for People with a Passion for Period Property

Period Property of the Month - December 2010

For relaxed living and peace and quiet you can't get much better than Meall mo Cridhe, as Melinda Varcoe reveals.

Westward Ho!

Meall mo cridhe basks in the soft Scottish light, with distant Mull on the horizon.

The back of the house with its new roof of Ballachulish slates.

If you head across the border into Scotland, follow 'the road to the isles' (humming the tune as you march, crummack in hand) and then make a detour as far west as you can go without taking to the sea, you will reach the Ardnamurchan peninsula. Pointing a rocky finger towards the Isle of Mull along the shores of Loch Sunart, the headland with its lighthouse marks the very westernmost point on the British mainland. This remote, rugged country has known harsh times, from Viking invaders to the injustices and sorrows of the Highland Clearances, but nowadays the 'heather tracks wi' heaven in their wiles' are trodden by visitors who seek peace, wonderful walking and sightings of rare wildlife like the golden eagle or Scottish wildcat.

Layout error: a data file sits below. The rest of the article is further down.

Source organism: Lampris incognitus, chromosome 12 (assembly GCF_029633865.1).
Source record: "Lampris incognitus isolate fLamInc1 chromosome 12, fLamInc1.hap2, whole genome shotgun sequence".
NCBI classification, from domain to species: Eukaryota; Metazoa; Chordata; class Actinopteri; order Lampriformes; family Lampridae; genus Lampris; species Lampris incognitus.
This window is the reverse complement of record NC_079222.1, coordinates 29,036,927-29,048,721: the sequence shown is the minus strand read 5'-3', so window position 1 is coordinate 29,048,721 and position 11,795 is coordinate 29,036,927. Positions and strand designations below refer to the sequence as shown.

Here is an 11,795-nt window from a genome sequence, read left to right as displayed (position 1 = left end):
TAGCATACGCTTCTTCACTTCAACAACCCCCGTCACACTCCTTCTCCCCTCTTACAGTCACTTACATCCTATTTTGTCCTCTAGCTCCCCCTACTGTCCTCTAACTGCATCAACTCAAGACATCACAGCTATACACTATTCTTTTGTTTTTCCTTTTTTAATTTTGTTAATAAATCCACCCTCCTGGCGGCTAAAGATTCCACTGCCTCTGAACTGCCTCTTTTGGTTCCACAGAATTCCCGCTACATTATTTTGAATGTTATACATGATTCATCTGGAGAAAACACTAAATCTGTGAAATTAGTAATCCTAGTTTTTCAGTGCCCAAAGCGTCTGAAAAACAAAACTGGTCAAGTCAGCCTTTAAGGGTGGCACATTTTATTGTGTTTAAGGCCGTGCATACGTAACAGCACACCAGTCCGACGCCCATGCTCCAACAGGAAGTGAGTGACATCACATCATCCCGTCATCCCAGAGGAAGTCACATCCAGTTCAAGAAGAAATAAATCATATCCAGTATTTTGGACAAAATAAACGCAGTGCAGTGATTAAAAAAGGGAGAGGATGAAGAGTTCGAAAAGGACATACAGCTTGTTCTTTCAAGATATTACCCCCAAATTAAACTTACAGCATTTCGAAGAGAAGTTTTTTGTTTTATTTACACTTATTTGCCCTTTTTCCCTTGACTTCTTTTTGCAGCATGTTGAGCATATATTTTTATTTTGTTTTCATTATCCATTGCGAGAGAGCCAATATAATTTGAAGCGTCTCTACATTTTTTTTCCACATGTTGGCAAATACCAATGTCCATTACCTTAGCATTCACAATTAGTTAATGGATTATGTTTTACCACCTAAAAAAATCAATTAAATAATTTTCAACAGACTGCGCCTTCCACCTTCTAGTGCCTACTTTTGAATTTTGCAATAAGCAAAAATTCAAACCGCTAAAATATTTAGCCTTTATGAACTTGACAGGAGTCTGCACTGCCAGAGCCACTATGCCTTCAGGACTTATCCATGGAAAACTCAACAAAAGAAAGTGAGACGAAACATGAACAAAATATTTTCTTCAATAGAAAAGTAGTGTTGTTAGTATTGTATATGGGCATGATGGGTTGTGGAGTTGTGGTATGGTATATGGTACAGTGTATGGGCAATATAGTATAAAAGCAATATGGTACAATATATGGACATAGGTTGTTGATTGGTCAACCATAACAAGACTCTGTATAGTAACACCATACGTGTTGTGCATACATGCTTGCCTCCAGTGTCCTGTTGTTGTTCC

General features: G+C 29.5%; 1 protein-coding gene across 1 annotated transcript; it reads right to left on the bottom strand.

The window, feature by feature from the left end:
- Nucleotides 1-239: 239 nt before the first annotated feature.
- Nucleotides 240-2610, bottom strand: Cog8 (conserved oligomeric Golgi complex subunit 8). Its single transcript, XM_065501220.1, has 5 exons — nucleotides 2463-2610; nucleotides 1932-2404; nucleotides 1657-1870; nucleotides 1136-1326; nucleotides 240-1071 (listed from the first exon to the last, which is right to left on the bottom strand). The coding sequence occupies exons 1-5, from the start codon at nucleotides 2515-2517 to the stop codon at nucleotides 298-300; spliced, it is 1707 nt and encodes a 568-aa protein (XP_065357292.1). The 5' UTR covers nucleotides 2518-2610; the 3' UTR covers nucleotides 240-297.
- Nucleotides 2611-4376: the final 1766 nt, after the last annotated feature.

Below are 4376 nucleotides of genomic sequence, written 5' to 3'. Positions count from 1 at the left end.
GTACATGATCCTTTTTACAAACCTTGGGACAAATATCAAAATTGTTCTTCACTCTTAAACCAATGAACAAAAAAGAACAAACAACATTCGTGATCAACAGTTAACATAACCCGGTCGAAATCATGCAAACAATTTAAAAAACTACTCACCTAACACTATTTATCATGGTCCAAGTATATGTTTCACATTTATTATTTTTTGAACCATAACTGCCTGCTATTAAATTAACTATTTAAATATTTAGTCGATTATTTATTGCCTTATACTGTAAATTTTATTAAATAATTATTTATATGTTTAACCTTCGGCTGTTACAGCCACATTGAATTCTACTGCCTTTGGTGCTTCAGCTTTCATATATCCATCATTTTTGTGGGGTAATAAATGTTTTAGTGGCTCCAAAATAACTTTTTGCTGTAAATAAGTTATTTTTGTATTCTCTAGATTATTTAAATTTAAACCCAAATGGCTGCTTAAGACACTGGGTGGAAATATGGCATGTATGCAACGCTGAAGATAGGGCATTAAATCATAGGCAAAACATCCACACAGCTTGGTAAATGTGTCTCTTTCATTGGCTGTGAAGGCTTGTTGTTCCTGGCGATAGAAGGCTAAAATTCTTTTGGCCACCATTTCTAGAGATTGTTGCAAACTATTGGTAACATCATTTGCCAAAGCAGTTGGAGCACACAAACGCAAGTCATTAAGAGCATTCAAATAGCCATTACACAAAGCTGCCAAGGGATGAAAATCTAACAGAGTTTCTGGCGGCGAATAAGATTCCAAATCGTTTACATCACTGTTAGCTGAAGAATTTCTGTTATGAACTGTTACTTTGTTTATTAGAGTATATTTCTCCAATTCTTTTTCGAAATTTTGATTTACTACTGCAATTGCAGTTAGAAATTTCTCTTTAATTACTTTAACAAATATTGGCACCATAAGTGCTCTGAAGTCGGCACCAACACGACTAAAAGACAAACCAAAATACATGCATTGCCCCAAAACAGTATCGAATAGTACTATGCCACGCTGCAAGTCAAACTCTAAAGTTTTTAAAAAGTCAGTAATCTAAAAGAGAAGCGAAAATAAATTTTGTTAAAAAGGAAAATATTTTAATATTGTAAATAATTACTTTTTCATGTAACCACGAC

Warm red walls in the dining-room complement the clean light from the sea beyond.